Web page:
Jordan, a fantastic actor, plays all of this with a cutthroat cool laced with existential anxiety. When Creed says “I’m dangerous,” he means it, but Jordan delivers that line with a street-cred hubris that’s his way of showing us Creed’s need to prove himself. Viktor, his boxing antagonist, is built like a wall of muscle and punches like a lethal machine. He’s a formidable foe, though when he shows up in the ring opposite Creed, it’s hard to shake the feeling that he lacks that special annihilating X Factor that made his father a character you can still draw upon 33 years after the movie in which he first appeared. “Rocky IV,” of course, tapped into the still-thriving tensions of the Cold War, but in “Creed II” all the legacy-and-destiny stuff feeds, at times almost parasitically, on the earlier film’s glory.

Three years ago, the first “Creed” was about re-establishing how deep our connection to Stallone’s Rocky really was, and it was about Jordan lighting a fire of desperate bravado in Adonis Creed that burned the way Stallone’s did back in the ’70s and early ’80s. It was about the catharsis of creating an African-American Rocky. “Creed II” carries you along, but it’s less exhilarating and more programmatic. Stallone, in his black-leather jacket, gray T-shirt, and rumpled pork-pie hat, reprises his artfully understated Rocky-as-senior-citizen performance from “Creed” — the grumble perfectly tuned, the older-and-wiser twinkle more powerful than his words. Rocky warns Creed not to take the Drago fight, and refuses to train him for it, and the fact that the bout takes place just halfway through the movie is enough to let you know that it’s probably going to result in something other than Creed’s glorious victory.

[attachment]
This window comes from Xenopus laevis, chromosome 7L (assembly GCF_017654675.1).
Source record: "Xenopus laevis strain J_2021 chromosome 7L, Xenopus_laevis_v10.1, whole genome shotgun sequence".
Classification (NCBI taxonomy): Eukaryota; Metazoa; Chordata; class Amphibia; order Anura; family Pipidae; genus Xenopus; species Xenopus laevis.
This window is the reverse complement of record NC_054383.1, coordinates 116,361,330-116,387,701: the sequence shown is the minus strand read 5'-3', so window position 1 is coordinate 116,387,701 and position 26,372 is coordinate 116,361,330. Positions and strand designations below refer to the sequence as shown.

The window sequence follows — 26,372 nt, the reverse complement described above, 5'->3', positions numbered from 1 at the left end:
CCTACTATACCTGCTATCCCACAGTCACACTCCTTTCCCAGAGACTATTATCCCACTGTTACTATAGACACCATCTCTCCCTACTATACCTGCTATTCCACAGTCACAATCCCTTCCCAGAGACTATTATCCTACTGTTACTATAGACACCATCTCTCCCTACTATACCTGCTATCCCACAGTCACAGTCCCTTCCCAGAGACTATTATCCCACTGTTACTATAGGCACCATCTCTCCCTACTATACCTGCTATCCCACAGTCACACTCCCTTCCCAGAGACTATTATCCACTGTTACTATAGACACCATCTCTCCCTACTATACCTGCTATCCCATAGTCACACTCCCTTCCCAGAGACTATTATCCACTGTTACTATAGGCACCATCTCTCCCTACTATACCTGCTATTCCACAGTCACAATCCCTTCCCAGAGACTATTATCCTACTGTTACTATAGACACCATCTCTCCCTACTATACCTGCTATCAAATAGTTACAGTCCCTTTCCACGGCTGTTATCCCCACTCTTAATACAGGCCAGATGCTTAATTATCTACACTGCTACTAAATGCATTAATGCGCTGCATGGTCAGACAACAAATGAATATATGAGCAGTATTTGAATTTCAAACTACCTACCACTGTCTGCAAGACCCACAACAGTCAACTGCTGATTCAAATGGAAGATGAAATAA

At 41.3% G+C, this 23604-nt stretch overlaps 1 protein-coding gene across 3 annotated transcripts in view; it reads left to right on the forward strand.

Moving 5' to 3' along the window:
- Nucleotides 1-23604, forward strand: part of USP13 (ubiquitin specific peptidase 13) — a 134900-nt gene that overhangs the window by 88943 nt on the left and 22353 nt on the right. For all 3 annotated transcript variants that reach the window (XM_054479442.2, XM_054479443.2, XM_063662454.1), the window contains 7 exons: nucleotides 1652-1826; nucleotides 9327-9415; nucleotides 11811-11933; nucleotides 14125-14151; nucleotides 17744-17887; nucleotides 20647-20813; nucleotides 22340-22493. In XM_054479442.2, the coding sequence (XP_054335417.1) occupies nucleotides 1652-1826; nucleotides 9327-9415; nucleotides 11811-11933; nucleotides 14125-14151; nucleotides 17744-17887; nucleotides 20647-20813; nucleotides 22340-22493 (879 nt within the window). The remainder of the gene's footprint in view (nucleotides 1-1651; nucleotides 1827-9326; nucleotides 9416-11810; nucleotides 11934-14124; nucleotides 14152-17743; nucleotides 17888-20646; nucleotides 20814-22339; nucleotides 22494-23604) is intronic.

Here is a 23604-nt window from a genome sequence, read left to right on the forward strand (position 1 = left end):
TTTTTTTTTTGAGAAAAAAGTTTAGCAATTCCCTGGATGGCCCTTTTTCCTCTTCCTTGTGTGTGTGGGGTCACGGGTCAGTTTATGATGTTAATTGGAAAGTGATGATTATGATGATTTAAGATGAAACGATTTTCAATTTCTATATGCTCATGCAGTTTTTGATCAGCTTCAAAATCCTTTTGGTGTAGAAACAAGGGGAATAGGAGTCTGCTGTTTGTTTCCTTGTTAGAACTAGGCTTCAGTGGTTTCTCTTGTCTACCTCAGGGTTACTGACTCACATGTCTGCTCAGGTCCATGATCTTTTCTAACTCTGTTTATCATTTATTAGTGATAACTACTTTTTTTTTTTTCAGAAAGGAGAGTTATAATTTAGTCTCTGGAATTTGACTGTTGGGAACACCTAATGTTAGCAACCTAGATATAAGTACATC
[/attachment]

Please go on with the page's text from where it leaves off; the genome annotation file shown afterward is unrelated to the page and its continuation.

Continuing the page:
“Creed II” is really a movie about faith. It’s about how Adonis Creed loses his, wallows in the wilderness, then fights to get it back. Instead of training in a meat locker, he now gets taken by Rocky out to the desert to a place that looks like the Mad Max Gym. He’s got to go to hell and back to triumph. “Creed II” has been made with heart and skill, and Jordan invests each moment with such fierce conviction that he makes it all seem like it matters. Even if it all mattered a notable notch more in “Creed.”

RELATED VIDEO: 

Film Review: 'Creed II'

Reviewed at AMC Lincoln Square, New York, Nov. 15, 2018. MPAA Rating: PG-13. Running time: 130 MIN.

Production: An MGM, Warner Bros. release of an MGM Studios, Warner Bros. production, in association with New Line Cinema. Producers: Sylvester Stallone, Kevin King Templeton, Charles Winkler, William Chartoff, David Winkler, Irwin Winkler, Udi Nedivi. Executive producers: Ryan Coogler, Michael B. Jordan, Guy Reidel.

Crew: Director: Steven Caple Jr. Screenplay: Sylvester Stallone, Juel Taylor. Camera (color, widescreen): Kramer Morgenthau. Editors: Dana E. Glauberman, Saira Haider, Paul Harb. Music: Ludwig Göransson.

With: Michael B. Jordan, Sylvester Stallone, Tessa Thompson, Dolph Lundgren, Florian Munteanu, Phylicia Rashad, Brigitte Nielsen, Wood Harris, Russell Hornsby, Andre Ward, Milo Ventimiglia.

More Film

  • Chris Pratt Tom Holland Julia Louis-Dreyfus